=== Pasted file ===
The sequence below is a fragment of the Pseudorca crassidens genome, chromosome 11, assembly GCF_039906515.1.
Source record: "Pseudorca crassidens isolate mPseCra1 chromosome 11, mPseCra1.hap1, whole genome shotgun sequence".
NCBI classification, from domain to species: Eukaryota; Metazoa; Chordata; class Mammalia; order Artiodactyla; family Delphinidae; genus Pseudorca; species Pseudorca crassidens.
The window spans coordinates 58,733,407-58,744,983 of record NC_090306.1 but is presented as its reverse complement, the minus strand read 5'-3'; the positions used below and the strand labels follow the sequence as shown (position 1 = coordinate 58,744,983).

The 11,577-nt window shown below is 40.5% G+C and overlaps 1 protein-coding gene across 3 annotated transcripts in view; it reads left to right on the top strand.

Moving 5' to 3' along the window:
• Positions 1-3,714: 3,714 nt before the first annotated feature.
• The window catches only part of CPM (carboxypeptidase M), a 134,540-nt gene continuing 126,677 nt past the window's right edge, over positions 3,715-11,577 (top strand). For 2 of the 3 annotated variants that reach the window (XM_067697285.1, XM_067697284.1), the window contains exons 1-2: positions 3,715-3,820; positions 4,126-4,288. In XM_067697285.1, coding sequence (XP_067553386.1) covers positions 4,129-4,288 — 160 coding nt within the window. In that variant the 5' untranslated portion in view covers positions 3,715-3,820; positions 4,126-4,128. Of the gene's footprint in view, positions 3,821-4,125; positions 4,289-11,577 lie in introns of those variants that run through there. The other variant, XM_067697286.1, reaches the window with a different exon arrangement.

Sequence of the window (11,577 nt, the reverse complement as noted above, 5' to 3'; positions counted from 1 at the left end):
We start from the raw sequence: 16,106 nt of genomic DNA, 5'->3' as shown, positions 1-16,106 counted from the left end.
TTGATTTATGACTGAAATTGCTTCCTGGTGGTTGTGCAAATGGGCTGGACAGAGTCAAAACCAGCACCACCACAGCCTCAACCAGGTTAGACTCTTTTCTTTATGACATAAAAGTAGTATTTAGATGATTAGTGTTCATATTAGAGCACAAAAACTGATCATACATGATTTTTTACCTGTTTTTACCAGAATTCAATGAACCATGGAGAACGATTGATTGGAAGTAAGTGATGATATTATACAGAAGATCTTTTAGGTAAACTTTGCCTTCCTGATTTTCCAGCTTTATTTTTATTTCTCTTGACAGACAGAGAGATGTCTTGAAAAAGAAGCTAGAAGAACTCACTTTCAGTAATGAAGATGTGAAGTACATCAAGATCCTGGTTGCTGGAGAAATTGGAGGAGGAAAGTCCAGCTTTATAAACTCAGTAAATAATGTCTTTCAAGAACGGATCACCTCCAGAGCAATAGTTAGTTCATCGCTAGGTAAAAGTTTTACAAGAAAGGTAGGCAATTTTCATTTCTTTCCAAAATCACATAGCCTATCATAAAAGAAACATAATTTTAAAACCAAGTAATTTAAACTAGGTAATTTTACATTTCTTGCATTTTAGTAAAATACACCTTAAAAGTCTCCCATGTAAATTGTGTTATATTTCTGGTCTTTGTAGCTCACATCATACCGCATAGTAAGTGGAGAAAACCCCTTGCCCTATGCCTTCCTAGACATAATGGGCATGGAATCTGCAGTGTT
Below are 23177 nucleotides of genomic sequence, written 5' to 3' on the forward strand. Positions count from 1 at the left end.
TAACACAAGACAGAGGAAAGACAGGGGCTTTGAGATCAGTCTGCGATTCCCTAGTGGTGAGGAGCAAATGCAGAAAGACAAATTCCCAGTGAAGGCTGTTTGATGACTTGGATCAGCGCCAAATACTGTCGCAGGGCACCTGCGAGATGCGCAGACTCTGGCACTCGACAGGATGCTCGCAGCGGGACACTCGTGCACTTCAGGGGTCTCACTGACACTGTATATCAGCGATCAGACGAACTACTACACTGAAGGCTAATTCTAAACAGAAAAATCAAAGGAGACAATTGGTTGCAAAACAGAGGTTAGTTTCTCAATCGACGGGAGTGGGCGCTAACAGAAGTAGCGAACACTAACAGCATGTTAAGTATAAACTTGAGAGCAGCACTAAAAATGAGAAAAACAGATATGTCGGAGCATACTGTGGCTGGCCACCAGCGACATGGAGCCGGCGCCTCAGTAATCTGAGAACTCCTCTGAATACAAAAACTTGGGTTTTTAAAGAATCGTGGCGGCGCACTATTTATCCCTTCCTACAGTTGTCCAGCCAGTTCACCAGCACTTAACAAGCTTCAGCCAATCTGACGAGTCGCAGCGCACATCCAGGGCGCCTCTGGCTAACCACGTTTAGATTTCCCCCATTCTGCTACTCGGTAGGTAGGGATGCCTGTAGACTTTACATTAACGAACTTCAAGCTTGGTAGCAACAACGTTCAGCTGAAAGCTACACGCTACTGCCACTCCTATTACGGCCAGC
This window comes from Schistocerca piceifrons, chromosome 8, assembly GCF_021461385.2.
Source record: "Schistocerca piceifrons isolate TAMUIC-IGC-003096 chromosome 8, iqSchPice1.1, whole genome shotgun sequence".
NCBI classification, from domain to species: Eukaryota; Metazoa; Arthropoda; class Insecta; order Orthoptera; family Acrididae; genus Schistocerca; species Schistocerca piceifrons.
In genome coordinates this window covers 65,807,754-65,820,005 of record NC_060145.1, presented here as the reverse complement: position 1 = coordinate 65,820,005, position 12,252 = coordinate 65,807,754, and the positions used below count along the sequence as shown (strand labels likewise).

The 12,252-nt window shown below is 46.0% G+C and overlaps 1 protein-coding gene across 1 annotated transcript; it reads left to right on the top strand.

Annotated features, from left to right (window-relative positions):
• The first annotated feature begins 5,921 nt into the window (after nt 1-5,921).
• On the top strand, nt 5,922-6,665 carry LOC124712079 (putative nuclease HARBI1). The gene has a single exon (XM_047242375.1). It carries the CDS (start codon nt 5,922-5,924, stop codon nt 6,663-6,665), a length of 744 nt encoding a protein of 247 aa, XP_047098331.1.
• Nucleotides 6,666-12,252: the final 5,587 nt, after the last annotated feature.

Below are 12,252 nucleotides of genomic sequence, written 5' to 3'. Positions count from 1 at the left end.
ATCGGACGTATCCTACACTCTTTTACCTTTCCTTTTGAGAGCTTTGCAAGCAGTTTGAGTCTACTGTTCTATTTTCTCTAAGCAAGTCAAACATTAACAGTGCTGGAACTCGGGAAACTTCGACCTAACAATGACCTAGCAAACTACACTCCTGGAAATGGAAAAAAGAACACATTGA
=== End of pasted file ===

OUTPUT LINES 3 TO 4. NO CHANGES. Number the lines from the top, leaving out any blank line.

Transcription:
NCBI classification, from domain to species: Eukaryota; Metazoa; Chordata; class Mammalia; order Artiodactyla; family Delphinidae; genus Pseudorca; species Pseudorca crassidens.
The window spans coordinates 58,733,407-58,744,983 of record NC_090306.1 but is presented as its reverse complement, the minus strand read 5'-3'; the positions used below and the strand labels follow the sequence as shown (position 1 = coordinate 58,744,983).